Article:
The Sudbury Star is the City of Greater Sudbury’s daily newspaper.
MiningWatch Canada is asking Ontario’s auditor general to conduct a review of the province’s mining tax with the goal of getting Ontarians more than 2% of the value of minerals mined in the province.
The lobby group wrote Bonnie Lysyk out of frustration, said its executive director Ramsey Hart, after waiting more than 18 months for the Liberal government to fulfil a commitment first made in its spring 2012 budget.
The Grits said the review was mentioned in both the 2012 and 2013 budgets, but when Hart called the Ministry of Finance this week to inquire about how it was progressing, he said he was disappointed with what he heard.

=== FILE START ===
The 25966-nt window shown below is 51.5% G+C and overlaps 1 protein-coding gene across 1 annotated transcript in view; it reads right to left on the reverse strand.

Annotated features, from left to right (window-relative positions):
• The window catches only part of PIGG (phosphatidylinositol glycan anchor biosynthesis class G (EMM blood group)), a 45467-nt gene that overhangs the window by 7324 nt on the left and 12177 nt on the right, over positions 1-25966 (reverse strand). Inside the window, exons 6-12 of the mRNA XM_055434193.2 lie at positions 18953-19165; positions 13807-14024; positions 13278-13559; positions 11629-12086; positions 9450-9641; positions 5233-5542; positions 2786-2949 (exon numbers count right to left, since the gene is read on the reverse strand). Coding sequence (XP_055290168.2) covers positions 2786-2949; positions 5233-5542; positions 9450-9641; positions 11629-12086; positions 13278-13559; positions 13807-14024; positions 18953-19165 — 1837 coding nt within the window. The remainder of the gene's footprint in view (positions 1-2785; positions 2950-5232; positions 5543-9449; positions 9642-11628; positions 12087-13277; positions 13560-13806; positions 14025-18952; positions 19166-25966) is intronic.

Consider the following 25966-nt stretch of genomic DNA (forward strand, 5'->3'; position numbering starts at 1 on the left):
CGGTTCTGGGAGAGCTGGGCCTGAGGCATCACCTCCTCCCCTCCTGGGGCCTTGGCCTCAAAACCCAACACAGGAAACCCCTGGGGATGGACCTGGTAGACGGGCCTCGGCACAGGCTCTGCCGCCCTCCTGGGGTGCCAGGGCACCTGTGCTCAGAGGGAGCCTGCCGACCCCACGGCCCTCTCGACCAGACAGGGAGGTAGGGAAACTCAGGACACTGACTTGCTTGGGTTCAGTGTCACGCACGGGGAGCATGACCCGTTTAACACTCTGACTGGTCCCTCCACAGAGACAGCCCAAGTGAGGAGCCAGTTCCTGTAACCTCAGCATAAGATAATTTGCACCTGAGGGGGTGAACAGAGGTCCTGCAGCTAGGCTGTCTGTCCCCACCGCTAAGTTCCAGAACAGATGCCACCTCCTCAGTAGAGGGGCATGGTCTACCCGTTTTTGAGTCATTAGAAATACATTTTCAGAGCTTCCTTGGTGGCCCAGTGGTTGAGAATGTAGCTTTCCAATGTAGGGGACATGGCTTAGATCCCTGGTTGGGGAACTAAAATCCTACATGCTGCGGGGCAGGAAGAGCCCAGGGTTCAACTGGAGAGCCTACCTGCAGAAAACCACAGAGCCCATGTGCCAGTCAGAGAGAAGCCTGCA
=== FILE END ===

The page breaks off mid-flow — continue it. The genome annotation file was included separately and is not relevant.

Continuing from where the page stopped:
Not only has the review not begun, Hart said he was told. The approach for the review is still being conducted. “It’s complicated, but it’s not that complicated,” Hart said Friday.
In a letter, he appealed to Lysyk to conduct an impartial, non-partisan, independent review, saying MiningWatch is tired of waiting for the province to do it.
Lysyk is from Saskatchewan, a province that retains 7% to 8% of the value of uranium and potash mined there, said Hart.
“You may be surprised to learn that, relative to Saskatchewan, Ontario has (a) very poor system in place for recouping a fair share of the value of publicly owned minerals extracted by private mining companies,” Hart wrote Lysyk.
He said in an interview that he wrote the auditor general because she has the authority to review the province’s policies on taxation and has “access to the books.”
Quebec’s auditor general conducted a review in 2009 that found half of the operating mines were paying no taxes and the other half weren’t paying much in taxes, said Hart.
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